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Political nature of reform projects

Last edited: December 20, 2011

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For many reasons, reform of the justice sector around violence against women can become highly politicized. Access to justice is a form of power, and changing the ways in which women can access justice can be perceived as changing the power dynamics between men and women in a given community. Changing the way in which informal mechanisms operate may also be viewed as undermining solidarity in a community and thus changing power dynamics vis à vis state structures or other communities.

Example: in Zimbabwe civil society groups found that simply using the term “human rights” was perceived as an expression of support for one political party. As a result, workshops had to focus on “leadership” and “dignity” instead of human rights.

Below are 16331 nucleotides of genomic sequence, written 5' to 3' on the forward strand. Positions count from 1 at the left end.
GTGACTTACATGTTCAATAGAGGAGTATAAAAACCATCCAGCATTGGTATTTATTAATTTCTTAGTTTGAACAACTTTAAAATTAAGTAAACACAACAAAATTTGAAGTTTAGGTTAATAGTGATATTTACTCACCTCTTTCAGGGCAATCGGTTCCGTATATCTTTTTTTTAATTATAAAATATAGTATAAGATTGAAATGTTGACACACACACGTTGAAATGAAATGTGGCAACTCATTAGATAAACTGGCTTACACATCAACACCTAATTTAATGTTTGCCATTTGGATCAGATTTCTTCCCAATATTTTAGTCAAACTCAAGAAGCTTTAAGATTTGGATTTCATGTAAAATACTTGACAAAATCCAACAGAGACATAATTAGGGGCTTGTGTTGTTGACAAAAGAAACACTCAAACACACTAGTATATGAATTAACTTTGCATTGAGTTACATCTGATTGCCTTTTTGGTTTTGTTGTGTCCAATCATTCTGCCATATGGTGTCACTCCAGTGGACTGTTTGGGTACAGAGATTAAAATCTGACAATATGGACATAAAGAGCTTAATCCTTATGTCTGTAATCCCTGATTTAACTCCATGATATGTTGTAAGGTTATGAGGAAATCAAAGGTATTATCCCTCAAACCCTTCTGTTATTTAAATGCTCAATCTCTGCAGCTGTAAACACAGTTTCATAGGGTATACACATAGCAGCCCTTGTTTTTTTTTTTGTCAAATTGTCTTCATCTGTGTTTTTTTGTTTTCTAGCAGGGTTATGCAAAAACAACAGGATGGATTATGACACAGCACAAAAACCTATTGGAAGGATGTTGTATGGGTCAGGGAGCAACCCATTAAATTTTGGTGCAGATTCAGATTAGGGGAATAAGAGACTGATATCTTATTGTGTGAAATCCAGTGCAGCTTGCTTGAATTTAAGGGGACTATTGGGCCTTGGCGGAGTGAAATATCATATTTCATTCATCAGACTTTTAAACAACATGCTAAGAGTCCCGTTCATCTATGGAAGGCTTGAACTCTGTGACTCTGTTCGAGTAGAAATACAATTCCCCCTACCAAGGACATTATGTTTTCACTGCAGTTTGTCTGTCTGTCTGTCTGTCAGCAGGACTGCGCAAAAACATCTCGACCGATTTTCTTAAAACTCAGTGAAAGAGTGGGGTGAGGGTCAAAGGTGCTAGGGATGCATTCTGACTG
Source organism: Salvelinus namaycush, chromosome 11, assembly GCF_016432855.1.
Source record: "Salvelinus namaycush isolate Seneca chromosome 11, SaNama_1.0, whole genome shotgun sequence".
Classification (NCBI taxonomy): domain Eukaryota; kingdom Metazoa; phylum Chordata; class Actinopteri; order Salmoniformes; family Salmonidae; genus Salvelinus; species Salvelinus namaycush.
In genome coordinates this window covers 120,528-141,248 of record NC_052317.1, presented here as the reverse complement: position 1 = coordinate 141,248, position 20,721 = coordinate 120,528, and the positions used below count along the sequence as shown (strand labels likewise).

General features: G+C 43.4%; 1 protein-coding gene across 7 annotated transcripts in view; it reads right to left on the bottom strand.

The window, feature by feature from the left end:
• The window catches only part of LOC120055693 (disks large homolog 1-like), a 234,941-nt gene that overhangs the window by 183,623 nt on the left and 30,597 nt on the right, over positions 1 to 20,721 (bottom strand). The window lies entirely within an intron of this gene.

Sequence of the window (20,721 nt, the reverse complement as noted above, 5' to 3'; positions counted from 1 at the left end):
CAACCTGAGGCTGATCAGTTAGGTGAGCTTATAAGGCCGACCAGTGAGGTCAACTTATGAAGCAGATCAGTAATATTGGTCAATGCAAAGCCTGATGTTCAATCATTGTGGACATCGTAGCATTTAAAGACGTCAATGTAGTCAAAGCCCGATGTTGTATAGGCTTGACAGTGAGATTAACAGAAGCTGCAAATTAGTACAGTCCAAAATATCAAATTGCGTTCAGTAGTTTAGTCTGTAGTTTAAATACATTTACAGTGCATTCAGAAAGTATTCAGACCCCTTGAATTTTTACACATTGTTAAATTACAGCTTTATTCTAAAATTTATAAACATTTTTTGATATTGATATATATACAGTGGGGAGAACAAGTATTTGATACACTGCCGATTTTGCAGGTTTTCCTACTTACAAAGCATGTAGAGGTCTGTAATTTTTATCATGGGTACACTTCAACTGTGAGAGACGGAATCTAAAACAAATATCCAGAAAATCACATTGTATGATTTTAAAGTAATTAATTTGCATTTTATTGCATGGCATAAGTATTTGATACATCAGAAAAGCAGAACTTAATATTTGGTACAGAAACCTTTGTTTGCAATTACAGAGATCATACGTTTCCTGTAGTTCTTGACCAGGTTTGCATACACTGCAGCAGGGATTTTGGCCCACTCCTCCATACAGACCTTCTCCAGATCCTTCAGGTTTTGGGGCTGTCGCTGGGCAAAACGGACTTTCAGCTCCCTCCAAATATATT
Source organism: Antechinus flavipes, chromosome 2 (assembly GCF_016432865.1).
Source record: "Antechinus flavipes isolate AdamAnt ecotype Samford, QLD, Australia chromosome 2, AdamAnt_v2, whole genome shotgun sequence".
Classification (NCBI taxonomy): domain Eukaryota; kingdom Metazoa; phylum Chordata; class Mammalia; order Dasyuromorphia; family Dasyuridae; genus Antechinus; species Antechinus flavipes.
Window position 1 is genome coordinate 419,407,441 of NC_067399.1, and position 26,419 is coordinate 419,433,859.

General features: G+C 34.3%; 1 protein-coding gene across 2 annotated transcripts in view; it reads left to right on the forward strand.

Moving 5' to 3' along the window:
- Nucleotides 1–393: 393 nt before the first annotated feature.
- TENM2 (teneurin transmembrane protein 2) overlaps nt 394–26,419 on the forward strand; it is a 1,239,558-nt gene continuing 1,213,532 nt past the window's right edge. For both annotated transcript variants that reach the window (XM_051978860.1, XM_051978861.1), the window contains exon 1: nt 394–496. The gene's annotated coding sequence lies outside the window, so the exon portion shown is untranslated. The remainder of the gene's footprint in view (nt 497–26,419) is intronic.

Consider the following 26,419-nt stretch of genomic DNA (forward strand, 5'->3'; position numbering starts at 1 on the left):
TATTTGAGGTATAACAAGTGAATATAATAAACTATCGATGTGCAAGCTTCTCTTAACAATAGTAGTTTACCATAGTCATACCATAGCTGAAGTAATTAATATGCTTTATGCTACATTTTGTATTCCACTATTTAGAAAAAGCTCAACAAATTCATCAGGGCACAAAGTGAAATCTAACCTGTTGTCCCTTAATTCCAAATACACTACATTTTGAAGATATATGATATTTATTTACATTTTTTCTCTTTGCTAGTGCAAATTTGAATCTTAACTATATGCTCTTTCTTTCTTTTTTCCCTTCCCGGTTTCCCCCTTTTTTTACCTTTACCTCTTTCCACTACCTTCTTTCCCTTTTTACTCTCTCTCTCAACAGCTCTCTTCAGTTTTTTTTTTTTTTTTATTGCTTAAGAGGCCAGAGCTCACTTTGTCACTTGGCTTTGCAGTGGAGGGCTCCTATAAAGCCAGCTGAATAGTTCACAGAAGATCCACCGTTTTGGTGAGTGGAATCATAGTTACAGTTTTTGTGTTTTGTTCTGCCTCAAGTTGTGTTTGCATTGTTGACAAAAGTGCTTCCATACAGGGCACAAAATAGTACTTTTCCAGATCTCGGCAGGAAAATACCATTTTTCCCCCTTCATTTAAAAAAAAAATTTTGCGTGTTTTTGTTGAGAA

Especially in communities that self-identify as a minority or indigenous groups, there can be tension between promotion of the rights of women as individuals and the perceived value of certain justice practices to group harmony and unity.  However, all justice systems should always promote women and girls’ right to be free from violence. Also, changing norms around violence against women can negatively impact on the livelihoods of some community members. This is often seen when practices that are harmful to women, such as FGM, are banned and traditional practitioners lose their source of income and prestige in the community. This can never be an excuse to continue the harmful practice but should be a factor to consider in strategic development of an effective plan. Programme planners who are aware of these political dynamics and account for them in their strategy development will achieve a larger degree of success in promoting positive change. For example, former FGM practitioners can be employed to publicize the harmful effects of FGM instead or be trained to earn an alternative income.